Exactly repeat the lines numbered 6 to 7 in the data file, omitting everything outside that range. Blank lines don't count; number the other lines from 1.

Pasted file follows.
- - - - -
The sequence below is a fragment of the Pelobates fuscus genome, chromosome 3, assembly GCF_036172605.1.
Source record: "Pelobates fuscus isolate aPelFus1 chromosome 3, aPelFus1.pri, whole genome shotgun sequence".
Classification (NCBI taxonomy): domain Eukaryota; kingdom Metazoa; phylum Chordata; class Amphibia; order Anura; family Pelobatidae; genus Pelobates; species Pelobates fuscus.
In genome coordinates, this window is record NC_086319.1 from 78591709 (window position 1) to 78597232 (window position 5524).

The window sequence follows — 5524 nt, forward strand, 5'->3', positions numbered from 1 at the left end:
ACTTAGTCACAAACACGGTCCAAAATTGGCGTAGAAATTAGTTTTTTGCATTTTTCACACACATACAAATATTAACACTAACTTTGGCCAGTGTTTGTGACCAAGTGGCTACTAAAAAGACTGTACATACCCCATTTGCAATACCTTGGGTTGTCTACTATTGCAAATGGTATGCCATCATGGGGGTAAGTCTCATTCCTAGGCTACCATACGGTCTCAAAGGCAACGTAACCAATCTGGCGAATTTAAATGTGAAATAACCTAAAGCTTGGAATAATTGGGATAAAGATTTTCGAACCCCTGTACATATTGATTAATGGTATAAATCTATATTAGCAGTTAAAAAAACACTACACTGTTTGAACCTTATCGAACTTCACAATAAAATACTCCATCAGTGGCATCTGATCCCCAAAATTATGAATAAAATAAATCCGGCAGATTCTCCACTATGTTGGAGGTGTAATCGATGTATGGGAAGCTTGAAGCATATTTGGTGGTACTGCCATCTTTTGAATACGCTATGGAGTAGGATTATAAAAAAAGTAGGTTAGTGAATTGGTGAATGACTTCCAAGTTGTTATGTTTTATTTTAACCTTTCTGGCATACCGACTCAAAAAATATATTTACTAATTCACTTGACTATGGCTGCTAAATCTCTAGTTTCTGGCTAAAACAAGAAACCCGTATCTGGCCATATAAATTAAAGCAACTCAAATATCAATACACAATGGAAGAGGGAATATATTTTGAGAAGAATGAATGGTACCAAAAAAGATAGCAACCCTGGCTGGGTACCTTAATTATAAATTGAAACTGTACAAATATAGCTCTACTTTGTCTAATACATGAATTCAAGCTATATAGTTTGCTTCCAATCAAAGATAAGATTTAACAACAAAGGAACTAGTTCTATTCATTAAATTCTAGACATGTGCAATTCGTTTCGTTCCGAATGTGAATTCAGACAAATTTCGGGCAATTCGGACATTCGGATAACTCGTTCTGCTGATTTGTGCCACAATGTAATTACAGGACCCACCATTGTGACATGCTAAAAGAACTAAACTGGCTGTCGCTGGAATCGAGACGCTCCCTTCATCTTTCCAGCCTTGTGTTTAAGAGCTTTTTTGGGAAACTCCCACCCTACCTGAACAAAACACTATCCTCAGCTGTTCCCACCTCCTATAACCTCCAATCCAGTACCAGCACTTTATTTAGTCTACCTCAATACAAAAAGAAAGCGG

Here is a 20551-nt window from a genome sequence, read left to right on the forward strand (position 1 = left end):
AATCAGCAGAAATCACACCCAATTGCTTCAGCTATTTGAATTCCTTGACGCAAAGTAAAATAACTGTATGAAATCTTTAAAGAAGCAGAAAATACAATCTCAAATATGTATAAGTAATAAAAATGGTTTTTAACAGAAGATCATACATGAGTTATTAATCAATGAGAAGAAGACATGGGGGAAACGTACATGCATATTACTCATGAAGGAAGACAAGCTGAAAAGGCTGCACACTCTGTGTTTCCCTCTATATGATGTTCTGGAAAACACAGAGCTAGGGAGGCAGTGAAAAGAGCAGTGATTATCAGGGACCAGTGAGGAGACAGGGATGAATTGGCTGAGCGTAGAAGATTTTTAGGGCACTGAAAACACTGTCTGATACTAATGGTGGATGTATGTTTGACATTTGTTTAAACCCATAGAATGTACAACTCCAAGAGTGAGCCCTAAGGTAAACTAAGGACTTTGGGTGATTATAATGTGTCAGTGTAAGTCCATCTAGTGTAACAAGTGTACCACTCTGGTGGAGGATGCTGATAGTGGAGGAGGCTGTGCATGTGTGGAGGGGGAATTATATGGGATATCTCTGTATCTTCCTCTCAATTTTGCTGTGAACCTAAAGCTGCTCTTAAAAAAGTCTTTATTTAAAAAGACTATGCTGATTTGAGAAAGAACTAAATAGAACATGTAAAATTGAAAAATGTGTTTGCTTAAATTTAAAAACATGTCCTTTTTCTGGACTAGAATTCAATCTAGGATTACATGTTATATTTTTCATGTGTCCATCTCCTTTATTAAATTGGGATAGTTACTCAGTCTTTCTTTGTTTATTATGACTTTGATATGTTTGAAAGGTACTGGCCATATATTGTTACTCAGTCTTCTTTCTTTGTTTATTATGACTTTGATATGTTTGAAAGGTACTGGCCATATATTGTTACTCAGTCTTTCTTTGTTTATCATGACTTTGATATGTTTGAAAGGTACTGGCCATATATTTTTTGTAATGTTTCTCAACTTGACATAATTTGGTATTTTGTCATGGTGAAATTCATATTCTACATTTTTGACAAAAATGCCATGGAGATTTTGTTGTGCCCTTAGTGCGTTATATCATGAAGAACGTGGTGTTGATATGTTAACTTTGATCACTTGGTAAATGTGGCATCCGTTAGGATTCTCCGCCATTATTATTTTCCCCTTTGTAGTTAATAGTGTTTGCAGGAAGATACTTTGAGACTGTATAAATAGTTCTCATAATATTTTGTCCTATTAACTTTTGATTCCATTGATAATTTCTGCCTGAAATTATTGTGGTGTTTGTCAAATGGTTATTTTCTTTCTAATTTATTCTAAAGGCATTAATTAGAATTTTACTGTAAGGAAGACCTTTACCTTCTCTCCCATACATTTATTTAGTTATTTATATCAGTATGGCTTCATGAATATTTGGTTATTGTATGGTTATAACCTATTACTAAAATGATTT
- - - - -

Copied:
ACTTAGTCACAAACACGGTCCAAAATTGGCGTAGAAATTAGTTTTTTGCATTTTTCACACACATACAAATATTAACACTAACTTTGGCCAGTGTTTGTGACCAAGTGGCTACTAAAAAGACTGTACATACCCCATTTGCAATACCTTGGGTTGTCTACTATTGCAAATGGTATGCCATCATGGGGGTAAGTCTCATTCCTAGGCTACCATACGGTCTCAAAGGCAACGTAACCAATCTGGCGAATTTAAATGTGAAATAACCTAAAGCTTGGAATAATTGGGATAAAGATTTTCGAACCCCTGTACATATTGATTAATGGTATAAATCTATATTAGCAGTTAAAAAAACACTACACTGTTTGAACCTTATCGAACTTCACAATAAAATACTCCATCAGTGGCATCTGATCCCCAAAATTATGAATAAAATAAATCCGGCAGATTCTCCACTATGTTGGAGGTGTAATCGATGTATGGGAAGCTTGAAGCATATTTGGTGGTACTGCCATCTTTTGAATACGCTATGGAGTAGGATTATAAAAAAAGTAGGTTAGTGAATTGGTGAATGACTTCCAAGTTGTTATGTTTTATTTTAACCTTTCTGGCATACCGACTCAAAAAATATATTTACTAATTCACTTGACTATGGCTGCTAAATCTCTAGTTTCTGGCTAAAACAAGAAACCCGTATCTGGCCATATAAATTAAAGCAACTCAAATATCAATACACAATGGAAGAGGGAATATATTTTGAGAAGAATGAATGGTACCAAAAAAGATAGCAACCCTGGCTGGGTACCTTAATTATAAATTGAAACTGTACAAATATAGCTCTACTTTGTCTAATACATGAATTCAAGCTATATAGTTTGCTTCCAATCAAAGATAAGATTTAACAACAAAGGAACTAGTTCTATTCATTAAATTCTAGACATGTGCAATTCGTTTCGTTCCGAATGTGAATTCAGACAAATTTCGGGCAATTCGGACATTCGGATAACTCGTTCTGCTGATTTGTGCCACAATGTAATTACAGGACCCACCATTGTGACATGCTAAAAGAACTAAACTGGCTGTCGCTGGAATCGAGACGCTCCCTTCATCTTTCCAGCCTTGTGTTTAAGAGCTTTTTTGGGAAACTCCCACCCTACCTGAACAAAACACTATCCTCAGCTGTTCCCACCTCCTATAACCTCCAATCCAGTACCAGCACTTTATTTAGTCTACCTCAATACAAAAAGAAAGCGG

Here is a 20551-nt window from a genome sequence, read left to right on the forward strand (position 1 = left end):